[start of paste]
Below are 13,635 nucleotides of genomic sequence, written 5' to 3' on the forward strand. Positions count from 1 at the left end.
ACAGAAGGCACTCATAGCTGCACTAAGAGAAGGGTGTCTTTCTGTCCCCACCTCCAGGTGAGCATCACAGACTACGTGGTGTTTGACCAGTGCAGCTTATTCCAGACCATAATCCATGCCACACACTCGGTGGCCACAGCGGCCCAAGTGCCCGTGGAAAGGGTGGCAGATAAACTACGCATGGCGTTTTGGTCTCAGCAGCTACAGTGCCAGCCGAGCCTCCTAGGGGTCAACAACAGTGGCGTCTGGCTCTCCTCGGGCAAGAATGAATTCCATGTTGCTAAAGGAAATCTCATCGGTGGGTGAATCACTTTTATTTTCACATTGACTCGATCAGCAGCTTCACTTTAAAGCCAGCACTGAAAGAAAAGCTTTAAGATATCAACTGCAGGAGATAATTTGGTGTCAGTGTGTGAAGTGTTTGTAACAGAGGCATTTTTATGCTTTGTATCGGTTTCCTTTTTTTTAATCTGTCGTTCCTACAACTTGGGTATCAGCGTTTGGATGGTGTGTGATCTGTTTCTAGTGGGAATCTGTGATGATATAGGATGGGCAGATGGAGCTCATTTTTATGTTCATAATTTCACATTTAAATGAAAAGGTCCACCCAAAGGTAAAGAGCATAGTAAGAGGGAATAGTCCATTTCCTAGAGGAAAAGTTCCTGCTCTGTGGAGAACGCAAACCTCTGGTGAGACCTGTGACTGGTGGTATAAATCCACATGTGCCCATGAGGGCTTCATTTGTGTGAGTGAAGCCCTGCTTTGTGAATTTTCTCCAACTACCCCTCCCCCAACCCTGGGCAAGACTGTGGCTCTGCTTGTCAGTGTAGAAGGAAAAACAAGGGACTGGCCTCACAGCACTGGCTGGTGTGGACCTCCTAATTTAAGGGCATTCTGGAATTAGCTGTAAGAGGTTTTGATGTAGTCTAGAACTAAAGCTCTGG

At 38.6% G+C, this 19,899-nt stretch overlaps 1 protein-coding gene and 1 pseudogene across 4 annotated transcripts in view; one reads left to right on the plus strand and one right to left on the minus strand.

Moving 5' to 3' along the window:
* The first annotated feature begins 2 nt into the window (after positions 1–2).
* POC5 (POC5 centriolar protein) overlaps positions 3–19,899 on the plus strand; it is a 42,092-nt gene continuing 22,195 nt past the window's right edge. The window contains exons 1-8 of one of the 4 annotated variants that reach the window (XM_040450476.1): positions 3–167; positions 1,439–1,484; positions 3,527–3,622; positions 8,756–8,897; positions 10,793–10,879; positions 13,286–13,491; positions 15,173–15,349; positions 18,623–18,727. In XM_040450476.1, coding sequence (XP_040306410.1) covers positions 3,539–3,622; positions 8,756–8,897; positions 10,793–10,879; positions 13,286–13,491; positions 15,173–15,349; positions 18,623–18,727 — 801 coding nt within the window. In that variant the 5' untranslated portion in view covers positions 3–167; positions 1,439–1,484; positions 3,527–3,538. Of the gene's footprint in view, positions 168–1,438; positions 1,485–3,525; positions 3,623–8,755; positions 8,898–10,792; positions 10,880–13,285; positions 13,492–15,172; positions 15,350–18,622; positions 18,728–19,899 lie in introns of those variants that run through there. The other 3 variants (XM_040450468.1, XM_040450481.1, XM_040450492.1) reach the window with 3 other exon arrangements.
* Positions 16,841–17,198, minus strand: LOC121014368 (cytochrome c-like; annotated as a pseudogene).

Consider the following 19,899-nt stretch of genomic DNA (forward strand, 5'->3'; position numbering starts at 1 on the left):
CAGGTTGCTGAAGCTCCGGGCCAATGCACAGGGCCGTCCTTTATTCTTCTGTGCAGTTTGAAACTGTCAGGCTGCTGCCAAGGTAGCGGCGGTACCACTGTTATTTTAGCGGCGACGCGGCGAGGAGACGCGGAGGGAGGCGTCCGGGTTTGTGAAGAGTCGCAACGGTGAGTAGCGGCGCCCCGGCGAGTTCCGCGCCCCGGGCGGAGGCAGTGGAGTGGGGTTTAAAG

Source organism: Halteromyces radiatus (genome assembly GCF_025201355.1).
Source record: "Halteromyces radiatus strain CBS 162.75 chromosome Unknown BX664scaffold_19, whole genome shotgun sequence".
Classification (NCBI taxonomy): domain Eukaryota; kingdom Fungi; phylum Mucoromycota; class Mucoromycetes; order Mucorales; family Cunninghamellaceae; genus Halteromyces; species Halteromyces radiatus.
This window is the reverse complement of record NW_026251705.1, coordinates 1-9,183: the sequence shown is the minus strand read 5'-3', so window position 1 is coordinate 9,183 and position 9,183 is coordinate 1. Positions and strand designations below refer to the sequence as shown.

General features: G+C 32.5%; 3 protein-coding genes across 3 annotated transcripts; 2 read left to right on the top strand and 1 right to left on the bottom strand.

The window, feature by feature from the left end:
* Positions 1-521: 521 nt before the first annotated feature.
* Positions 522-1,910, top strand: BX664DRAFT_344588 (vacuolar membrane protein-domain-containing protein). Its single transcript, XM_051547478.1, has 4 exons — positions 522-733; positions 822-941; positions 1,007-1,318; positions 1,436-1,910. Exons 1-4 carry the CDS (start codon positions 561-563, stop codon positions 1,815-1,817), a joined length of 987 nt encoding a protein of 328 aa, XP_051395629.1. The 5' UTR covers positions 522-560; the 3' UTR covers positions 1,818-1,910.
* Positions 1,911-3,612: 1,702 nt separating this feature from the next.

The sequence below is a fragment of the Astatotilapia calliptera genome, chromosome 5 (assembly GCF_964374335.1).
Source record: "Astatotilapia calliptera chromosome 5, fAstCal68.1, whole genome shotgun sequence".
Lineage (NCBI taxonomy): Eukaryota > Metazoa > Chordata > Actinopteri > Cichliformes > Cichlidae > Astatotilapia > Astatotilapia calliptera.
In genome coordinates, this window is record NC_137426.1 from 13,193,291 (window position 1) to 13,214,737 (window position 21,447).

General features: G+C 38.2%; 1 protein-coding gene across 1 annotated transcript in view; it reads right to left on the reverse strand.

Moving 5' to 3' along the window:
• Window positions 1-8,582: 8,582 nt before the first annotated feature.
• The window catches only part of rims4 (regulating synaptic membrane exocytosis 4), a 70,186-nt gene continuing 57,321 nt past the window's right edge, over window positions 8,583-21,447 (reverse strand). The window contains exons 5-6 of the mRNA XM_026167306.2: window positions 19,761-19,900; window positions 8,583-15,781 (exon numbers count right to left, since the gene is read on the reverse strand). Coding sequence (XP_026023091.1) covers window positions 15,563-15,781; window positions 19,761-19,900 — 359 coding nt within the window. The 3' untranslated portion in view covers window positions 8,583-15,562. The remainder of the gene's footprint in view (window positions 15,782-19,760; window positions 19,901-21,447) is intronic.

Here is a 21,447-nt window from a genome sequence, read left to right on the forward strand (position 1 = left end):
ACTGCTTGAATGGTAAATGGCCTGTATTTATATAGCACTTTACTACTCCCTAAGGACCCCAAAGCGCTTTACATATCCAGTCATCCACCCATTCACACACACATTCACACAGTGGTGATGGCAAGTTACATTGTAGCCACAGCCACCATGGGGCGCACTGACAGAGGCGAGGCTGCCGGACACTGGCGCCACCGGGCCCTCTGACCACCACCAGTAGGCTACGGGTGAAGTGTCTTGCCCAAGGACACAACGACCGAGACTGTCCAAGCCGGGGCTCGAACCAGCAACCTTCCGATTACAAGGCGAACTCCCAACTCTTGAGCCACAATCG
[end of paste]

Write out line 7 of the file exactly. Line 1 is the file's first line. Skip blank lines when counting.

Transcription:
* Positions 16,841–17,198, minus strand: LOC121014368 (cytochrome c-like; annotated as a pseudogene).